It’s time to air construction’s dirty green laundry

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As building developers and owners face growing expectations from customers to combat the risks associated with global warming, the number of companies portraying themselves as committed to the protection of the environment is rapidly increasing. Unfortunately, however, not all of these companies are as ‘green’ as they like to declare, says Databuild CEO Morag Evans.

“Heightened awareness around the devastating impacts of climate change on the environment has increased the demand for green building practices in the construction industry. Buzz words such as ‘net zero’, ‘environmentally friendly’, ‘decarbonisation’, and ‘reduced footprint’ make frequent appearances in companies’ marketing campaigns, but many of their claims are nothing more than greenwashing – a deliberate intent to provide misleading, unsubstantiated or, in some instances, even completely false information around the environmental benefits of the products and services they offer.

“As a result, architects and specifiers are unable to make informed decisions about the products they wish to specify in a project, and risk being duped into believing that their choices are beneficial to the environment when in reality nothing could be further from the truth.”

It doesn’t end there, Evans adds. “Making all sorts of green promises in the design phase of a project but failing to deliver during its construction is not uncommon, especially if the specified eco-friendly product is difficult to procure. Rather than delay the project until the product becomes available, contractors install a non-green counterpart – and get away with it, primarily because South Africa currently has no appropriate legislation in place to hold the companies responsible for these disingenuous practices to account.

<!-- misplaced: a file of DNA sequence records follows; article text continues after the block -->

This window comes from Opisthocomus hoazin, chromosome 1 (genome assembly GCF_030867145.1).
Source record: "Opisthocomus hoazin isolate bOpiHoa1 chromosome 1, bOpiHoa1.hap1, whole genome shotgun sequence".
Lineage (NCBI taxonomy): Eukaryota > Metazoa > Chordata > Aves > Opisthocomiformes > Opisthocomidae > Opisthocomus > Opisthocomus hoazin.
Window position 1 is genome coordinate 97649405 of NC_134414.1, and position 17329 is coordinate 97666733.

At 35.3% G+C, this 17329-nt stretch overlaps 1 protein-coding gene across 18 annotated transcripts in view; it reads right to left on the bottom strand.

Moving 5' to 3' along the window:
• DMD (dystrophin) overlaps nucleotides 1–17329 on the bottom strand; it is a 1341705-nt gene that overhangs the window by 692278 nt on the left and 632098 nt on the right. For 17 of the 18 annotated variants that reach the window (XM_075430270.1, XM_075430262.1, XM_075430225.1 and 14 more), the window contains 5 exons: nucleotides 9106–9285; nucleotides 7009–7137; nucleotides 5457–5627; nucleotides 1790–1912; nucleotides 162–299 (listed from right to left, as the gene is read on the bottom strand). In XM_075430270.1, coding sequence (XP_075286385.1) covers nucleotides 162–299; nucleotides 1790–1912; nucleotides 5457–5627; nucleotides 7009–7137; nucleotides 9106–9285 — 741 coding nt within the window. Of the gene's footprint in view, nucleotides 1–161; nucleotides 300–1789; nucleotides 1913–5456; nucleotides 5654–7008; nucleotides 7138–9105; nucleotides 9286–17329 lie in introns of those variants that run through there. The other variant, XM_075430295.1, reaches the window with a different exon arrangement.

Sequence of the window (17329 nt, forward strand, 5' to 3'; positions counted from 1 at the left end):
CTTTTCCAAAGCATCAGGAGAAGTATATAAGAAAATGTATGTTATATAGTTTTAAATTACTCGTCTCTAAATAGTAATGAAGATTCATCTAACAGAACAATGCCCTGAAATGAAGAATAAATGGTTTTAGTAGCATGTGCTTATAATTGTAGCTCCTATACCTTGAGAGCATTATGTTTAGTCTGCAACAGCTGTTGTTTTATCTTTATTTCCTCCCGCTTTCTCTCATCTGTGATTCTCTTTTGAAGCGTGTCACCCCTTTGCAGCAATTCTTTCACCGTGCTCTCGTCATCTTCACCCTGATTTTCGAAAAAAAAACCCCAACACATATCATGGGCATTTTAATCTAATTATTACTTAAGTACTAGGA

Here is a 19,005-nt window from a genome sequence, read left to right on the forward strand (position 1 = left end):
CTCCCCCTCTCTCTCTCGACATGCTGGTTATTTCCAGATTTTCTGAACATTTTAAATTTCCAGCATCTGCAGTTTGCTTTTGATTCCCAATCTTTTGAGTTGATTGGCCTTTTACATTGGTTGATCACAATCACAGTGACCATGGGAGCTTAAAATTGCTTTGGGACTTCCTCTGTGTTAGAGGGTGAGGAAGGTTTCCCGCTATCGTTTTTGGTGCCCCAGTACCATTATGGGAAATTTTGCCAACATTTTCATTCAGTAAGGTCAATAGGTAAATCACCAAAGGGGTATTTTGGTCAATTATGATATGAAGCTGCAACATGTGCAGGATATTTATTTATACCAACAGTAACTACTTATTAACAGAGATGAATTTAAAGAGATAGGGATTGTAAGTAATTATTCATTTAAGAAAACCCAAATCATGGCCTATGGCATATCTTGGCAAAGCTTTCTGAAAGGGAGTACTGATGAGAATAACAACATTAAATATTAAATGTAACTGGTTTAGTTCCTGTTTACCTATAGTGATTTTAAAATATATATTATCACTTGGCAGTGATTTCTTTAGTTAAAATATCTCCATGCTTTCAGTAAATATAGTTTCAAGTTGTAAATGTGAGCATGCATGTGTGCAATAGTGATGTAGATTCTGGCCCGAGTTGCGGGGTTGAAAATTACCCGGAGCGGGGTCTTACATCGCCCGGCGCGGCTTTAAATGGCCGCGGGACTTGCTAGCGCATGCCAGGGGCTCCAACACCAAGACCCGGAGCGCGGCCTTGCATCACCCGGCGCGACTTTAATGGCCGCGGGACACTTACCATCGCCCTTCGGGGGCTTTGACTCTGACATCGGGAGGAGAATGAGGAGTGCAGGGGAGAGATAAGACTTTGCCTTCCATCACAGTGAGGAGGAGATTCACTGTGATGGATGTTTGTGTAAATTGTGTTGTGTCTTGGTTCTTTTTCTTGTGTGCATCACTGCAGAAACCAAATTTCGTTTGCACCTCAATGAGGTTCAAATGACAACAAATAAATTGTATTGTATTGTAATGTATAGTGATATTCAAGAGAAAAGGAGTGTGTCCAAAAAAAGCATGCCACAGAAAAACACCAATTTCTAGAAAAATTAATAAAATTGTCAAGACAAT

“It will take years after the project’s completion before the impact of these actions is ultimately revealed, but by then it will be too late to undo the damage done.”

All construction participants, along with specialist bodies and authorities, have a responsibility to expose those guilty of greenwashing, Evans asserts.

“Whether it’s a manufacturer or supplier falsely marketing a so-called green product, or a contractor claiming to be sustainable when it is not, these claims should not be taken at face value but rather rigorously scrutinised to determine their legitimacy.”

She advocates the appointment of independent consultants on construction projects who possess the relevant expertise to wade through the marketing hype and validate green claims.

Project owners can also protect themselves by including clauses in their contracts that ensure green requirements are not only specified, but also enforced. The contract then also serves an effective monitoring tool to ensure that authentic products and practices are procured and implemented.

“Greenwashing undermines the industry’s pledge to achieve net zero carbon emissions by 2050 – as part of the international Paris Agreement on climate change – by treating sustainability as a passing fad and not a long-term commitment.

“If such practices are allowed to continue, it won’t be long before our commitment to preserving the planet begins to wane and green fatigue sets in. The construction industry is obligated to do its part to safeguard the environment, but it must do so honourably and ethically,” Evans concludes.